The Minds Behind The Myers-Briggs Personality Test
If you’re one of the 2 million people who take the Myers-Briggs Type Indicator every year, perhaps you thought Myers and Briggs are the two psychologists who designed the test. In reality, they were a mother-daughter team who were outsiders to the research world: Katharine Briggs and Isabel Briggs Myers.
They may have been outsiders, but Katharine and Isabel did their homework, and approached the test the way a trained psychologist likely would have. And the product they created—the Myers Briggs Type Indicator—would eventually become the world’s most popular personality test. But how did it all begin?
Science Diction is releasing a special three-part series on the rise of the Myers-Briggs. In the first episode: A look at the unlikely origins of the test, going all the way back to the late 1800s when Katharine Briggs turned her living room into a “cosmic laboratory of baby training” and set out to raise the perfect child.
Science Diction host Johanna Mayer and reporter Chris Egusa join John Dankosky to tell that story.
Johanna Mayer is a podcast producer and hosts Science Diction from Science Friday. When she’s not working, she’s probably baking a fruit pie. Cherry’s her specialty, but she whips up a mean rhubarb streusel as well.
Christopher Egusa is a reporter and an Audio Engineering Fellow at KALW Public Radio.
JOHN DANKOWSKY: This is Science Friday. I’m John Dankowsky. You ever take the Myers Briggs Type Indicator? You know, the famous personality test? You answer test questions and then get sorted into one of 16 personality types. Now I just took the test and I got the four letter result ENFP, which supposedly means that I’m an outgoing, open hearted, free spirit. Now you might assume that Myers and Briggs were psychologists but they were actually a mother daughter team who were complete outsiders to the world of psychology.
Our podcast, Science Diction, is releasing a three part series on the invention of the Myers Briggs personality test. Here to tell us more is Johanna Mayer, host of Science Diction, and Chris Agusa, a reporter who co-produced this episode.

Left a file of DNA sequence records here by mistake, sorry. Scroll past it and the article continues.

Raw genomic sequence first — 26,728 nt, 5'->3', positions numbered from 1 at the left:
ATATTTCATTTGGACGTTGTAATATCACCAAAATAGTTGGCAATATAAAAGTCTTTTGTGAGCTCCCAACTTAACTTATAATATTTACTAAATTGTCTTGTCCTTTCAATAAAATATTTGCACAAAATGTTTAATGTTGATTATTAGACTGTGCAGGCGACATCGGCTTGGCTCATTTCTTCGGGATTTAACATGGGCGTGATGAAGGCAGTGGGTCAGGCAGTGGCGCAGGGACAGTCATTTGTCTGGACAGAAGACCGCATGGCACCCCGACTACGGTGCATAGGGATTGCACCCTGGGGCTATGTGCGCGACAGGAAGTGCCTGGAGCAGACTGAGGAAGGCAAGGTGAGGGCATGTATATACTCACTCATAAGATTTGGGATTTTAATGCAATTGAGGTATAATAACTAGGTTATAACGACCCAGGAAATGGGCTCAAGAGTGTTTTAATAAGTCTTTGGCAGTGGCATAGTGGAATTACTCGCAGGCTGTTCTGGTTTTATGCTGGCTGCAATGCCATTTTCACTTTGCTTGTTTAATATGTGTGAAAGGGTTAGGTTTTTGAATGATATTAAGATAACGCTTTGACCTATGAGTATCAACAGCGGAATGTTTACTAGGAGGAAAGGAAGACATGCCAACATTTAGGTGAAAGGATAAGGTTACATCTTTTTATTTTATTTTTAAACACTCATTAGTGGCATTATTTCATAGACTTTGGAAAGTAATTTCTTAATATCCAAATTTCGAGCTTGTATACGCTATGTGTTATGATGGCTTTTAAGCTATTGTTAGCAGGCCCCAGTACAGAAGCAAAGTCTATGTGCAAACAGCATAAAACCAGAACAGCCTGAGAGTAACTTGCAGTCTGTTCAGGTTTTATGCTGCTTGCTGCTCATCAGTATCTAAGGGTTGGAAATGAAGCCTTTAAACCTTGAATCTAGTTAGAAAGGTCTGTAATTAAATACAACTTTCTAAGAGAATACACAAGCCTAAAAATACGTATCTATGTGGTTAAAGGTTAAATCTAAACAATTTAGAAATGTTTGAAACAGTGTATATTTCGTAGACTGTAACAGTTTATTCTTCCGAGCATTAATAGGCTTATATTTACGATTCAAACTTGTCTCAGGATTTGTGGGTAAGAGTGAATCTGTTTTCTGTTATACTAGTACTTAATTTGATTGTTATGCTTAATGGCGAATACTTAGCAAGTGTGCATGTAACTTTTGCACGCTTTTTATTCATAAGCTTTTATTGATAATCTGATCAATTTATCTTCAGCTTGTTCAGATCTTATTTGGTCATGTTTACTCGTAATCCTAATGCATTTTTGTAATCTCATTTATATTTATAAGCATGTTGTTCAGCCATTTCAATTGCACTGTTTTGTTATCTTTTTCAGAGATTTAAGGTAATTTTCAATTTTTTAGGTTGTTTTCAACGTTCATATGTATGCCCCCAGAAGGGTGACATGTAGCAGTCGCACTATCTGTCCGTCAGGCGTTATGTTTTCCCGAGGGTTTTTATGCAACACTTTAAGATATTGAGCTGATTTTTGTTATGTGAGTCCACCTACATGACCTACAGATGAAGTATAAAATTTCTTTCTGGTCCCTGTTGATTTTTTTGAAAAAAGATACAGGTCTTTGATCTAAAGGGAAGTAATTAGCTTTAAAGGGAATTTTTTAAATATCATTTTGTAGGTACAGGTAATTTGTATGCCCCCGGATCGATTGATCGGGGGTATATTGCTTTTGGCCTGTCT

Hello there, Johanna and Chris.
JOHANNA MAYER: Hi John.
CHRIS AGUSA: Hey.
JOHN DANKOWSKY: So before we go any further, I need to ask, what are your Myers Briggs types?
JOHANNA MAYER: Well I tend to get a different type every single time that I take the test, but I think most recently I got INFJ, which supposedly means I’m a little private, a little idealistic.
JOHN DANKOWSKY: Nice, very good. How about you, Chris?
CHRIS AGUSA: Yeah, so I’m an INFP, which apparently means I’m a little bit more spontaneous than Johanna and more open to new experiences.
JOHN DANKOWSKY: It takes all types I suppose. So the Myers Briggs is the most popular personality test in the world. But maybe you could remind me of exactly how it works?
CHRIS AGUSA: Yeah, sure. So you start by answering dozens of questions, questions like, when you go somewhere for the day would you rather A, plan on what you will do and when, or B, just go? And when you’re finished you get sorted into one of 16 personality types. And those types are made up of four different dimensions, introvert versus extrovert, sensing versus intuitive, thinking versus feeling, and judging versus perceiving.
JOHN DANKOWSKY: All right so I get how this is really fun and it’s irresistible to talk about, but you’ve already said that it wasn’t actually developed by psychologists. So I mean, who exactly were Myers and Briggs anyway?
JOHANNA MAYER: Yeah, so it was Katharine Briggs and her daughter, Isabel Briggs Myers. And they were two wildly ambitious and totally committed people but that is right, they were not trained psychologists. They were really outsiders to the research world. But I do want to say they did do their homework and they approached this a lot like a psychology researcher really might have. And Isabel, the daughter, eventually teamed up with a publishing firm that just marketed the heck out of this test and the personality tests that they developed, it is everywhere. I mean the Myers Briggs is used at Fortune 500 companies. People put it in their dating profiles, it’s just in all sorts of places.
CHRIS AGUSA: And people have opinions about it. Like we talked with a psychologist who could just not believe how much faith people have in this test. This is Dan McAdams, psychologist at Northwestern.
DAN MCADAMS: I know a number of people who swear by the Myers Briggs. These are smart people. I almost got into a fistfight with a guy one night when he just insisted that the Myers Briggs is all truth and goodness. And I said, well, there’s no scientific validity.
JOHANNA MAYER: And then on the other hand, we talked to people who say the Myers Briggs completely transformed their lives for the better, like Peter Geyer, who is a Myers Briggs practitioner. That was the first time anybody had ever told me it was good to be me. I was 36 by the way. So it’s a long time to wait before somebody tells you it’s good to be you.
CHRIS AGUSA: So over the next three weeks in this special series on Science Diction we’re exploring the stories of Myers and Briggs, who for better or worse have hugely impacted our modern ideas about personality.
Chapter one of our series starts in the late 1800s with the woman who laid the foundation for all of this.
JOHANNA MAYER: Katharine Cook went to college when she was just 14, graduated first in her class, and married the guy that graduated second, a certain Lyman Briggs. Lyman went on to a PhD program in physics but this is the late 1800s and Katharine was stuck.